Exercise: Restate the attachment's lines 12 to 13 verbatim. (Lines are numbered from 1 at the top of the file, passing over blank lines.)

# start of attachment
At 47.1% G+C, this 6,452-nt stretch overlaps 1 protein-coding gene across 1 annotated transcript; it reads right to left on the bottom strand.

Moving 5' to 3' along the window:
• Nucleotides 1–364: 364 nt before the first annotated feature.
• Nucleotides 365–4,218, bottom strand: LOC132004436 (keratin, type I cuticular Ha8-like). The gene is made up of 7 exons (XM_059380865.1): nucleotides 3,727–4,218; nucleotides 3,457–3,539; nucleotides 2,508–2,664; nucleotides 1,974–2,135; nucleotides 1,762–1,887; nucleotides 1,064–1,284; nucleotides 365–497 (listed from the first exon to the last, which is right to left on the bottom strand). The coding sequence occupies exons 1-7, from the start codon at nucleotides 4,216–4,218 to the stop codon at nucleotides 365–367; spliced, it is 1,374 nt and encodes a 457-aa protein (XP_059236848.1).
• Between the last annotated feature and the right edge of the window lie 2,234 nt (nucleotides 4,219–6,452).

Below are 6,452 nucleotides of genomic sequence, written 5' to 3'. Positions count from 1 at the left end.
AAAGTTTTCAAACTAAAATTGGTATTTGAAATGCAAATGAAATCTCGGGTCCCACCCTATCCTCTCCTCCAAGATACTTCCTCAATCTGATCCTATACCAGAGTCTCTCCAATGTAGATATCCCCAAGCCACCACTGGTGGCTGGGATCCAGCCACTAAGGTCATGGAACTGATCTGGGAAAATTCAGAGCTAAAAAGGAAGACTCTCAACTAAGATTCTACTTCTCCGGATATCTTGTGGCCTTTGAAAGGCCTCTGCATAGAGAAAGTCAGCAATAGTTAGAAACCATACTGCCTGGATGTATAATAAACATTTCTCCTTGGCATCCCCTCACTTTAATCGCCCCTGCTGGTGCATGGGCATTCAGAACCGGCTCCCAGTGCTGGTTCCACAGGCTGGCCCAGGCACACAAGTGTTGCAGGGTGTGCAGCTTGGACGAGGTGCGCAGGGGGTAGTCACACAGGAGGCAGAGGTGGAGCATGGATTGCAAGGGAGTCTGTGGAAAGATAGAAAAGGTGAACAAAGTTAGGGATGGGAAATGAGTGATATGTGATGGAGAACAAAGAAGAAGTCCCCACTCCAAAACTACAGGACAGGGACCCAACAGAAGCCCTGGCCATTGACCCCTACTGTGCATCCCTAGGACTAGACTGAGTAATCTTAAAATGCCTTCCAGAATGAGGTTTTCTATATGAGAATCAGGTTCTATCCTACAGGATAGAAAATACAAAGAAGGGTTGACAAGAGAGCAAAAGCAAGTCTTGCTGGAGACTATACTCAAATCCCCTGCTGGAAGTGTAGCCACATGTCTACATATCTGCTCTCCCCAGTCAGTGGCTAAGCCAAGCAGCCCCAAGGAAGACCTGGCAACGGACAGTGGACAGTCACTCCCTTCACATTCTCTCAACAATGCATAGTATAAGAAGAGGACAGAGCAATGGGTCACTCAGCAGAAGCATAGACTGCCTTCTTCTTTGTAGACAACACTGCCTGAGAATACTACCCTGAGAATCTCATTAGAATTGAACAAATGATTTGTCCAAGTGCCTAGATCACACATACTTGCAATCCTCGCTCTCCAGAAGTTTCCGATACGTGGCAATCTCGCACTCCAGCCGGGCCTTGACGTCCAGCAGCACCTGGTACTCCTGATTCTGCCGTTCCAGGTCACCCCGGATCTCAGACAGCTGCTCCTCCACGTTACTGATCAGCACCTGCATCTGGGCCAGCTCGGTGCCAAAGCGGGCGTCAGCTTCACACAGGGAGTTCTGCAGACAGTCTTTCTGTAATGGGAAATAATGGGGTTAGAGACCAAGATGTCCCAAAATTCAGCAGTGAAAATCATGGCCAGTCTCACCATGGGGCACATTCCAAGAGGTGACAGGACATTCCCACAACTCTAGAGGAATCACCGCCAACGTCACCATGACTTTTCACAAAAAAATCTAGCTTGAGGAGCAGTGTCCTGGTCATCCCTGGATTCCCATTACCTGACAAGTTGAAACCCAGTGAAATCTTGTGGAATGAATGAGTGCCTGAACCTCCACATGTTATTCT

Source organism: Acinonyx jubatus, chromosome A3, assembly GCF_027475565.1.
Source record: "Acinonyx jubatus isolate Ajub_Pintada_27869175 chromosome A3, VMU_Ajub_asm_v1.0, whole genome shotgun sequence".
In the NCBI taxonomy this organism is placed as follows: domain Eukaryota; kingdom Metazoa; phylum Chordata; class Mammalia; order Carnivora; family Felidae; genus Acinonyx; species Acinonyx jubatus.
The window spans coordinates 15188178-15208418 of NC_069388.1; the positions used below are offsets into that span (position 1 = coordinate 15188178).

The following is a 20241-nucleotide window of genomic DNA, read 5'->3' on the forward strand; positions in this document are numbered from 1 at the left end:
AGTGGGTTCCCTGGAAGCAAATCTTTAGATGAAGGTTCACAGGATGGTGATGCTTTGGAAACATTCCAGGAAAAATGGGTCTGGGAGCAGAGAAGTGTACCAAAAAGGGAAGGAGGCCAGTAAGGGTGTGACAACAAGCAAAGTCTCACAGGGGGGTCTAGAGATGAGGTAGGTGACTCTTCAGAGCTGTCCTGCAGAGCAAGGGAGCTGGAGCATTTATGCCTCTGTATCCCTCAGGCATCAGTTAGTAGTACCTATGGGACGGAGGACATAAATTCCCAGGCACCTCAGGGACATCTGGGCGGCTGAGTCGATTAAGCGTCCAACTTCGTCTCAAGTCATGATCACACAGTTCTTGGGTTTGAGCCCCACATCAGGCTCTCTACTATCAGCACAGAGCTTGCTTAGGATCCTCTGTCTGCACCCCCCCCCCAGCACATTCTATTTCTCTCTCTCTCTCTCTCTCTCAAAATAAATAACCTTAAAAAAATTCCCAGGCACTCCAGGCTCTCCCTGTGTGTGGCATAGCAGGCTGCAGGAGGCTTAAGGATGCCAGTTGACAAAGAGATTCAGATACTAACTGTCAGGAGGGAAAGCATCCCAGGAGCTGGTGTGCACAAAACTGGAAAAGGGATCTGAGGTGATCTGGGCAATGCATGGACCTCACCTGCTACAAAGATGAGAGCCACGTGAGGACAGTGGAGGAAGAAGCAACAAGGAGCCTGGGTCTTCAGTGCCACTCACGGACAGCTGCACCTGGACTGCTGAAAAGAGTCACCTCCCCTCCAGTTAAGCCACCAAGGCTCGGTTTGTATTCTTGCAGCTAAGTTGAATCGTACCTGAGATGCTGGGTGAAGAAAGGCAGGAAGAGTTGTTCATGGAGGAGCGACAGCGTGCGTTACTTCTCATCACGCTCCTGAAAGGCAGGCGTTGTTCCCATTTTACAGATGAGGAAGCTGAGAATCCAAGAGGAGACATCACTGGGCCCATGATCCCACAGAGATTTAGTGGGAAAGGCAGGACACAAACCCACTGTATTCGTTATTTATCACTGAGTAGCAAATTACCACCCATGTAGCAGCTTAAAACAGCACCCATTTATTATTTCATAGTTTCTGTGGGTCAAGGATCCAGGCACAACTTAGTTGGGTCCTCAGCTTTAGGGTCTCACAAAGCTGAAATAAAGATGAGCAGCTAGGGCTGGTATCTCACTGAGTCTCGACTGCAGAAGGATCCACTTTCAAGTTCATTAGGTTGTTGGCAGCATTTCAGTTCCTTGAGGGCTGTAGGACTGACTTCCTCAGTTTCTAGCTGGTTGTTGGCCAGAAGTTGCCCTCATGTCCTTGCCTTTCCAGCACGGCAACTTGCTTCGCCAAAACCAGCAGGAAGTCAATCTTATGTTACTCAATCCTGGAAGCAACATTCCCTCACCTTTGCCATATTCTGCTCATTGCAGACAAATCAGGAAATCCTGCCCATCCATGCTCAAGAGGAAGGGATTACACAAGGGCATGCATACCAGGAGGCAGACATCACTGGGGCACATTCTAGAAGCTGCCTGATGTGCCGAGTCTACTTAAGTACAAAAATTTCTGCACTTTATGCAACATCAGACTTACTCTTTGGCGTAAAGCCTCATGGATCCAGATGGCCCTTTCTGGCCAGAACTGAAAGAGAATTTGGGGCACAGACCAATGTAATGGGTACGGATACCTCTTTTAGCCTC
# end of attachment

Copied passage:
The following is a 20241-nucleotide window of genomic DNA, read 5'->3' on the forward strand; positions in this document are numbered from 1 at the left end:
AGTGGGTTCCCTGGAAGCAAATCTTTAGATGAAGGTTCACAGGATGGTGATGCTTTGGAAACATTCCAGGAAAAATGGGTCTGGGAGCAGAGAAGTGTACCAAAAAGGGAAGGAGGCCAGTAAGGGTGTGACAACAAGCAAAGTCTCACAGGGGGGTCTAGAGATGAGGTAGGTGACTCTTCAGAGCTGTCCTGCAGAGCAAGGGAGCTGGAGCATTTATGCCTCTGTATCCCTCAGGCATCAGTTAGTAGTACCTATGGGACGGAGGACATAAATTCCCAGGCACCTCAGGGACATCTGGGCGGCTGAGTCGATTAAGCGTCCAACTTCGTCTCAAGTCATGATCACACAGTTCTTGGGTTTGAGCCCCACATCAGGCTCTCTACTATCAGCACAGAGCTTGCTTAGGATCCTCTGTCTGCACCCCCCCCCCAGCACATTCTATTTCTCTCTCTCTCTCTCTCTCTCAAAATAAATAACCTTAAAAAAATTCCCAGGCACTCCAGGCTCTCCCTGTGTGTGGCATAGCAGGCTGCAGGAGGCTTAAGGATGCCAGTTGACAAAGAGATTCAGATACTAACTGTCAGGAGGGAAAGCATCCCAGGAGCTGGTGTGCACAAAACTGGAAAAGGGATCTGAGGTGATCTGGGCAATGCATGGACCTCACCTGCTACAAAGATGAGAGCCACGTGAGGACAGTGGAGGAAGAAGCAACAAGGAGCCTGGGTCTTCAGTGCCACTCACGGACAGCTGCACCTGGACTGCTGAAAAGAGTCACCTCCCCTCCAGTTAAGCCACCAAGGCTCGGTTTGTATTCTTGCAGCTAAGTTGAATCGTACCTGAGATGCTGGGTGAAGAAAGGCAGGAAGAGTTGTTCATGGAGGAGCGACAGCGTGCGTTACTTCTCATCACGCTCCTGAAAGGCAGGCGTTGTTCCCATTTTACAGATGAGGAAGCTGAGAATCCAAGAGGAGACATCACTGGGCCCATGATCCCACAGAGATTTAGTGGGAAAGGCAGGACACAAACCCACTGTATTCGTTATTTATCACTGAGTAGCAAATTACCACCCATGTAGCAGCTTAAAACAGCACCCATTTATTATTTCATAGTTTCTGTGGGTCAAGGATCCAGGCACAACTTAGTTGGGTCCTCAGCTTTAGGGTCTCACAAAGCTGAAATAAAGATGAGCAGCTAGGGCTGGTATCTCACTGAGTCTCGACTGCAGAAGGATCCACTTTCAAGTTCATTAGGTTGTTGGCAGCATTTCAGTTCCTTGAGGGCTGTAGGACTGACTTCCTCAGTTTCTAGCTGGTTGTTGGCCAGAAGTTGCCCTCATGTCCTTGCCTTTCCAGCACGGCAACTTGCTTCGCCAAAACCAGCAGGAAGTCAATCTTATGTTACTCAATCCTGGAAGCAACATTCCCTCACCTTTGCCATATTCTGCTCATTGCAGACAAATCAGGAAATCCTGCCCATCCATGCTCAAGAGGAAGGGATTACACAAGGGCATGCATACCAGGAGGCAGACATCACTGGGGCACATTCTAGAAGCTGCCTGATGTGCCGAGTCTACTTAAGTACAAAAATTTCTGCACTTTATGCAACATCAGACTTACTCTTTGGCGTAAAGCCTCATGGATCCAGATGGCCCTTTCTGGCCAGAACTGAAAGAGAATTTGGGGCACAGACCAATGTAATGGGTACGGATACCTCTTTTAGCCTC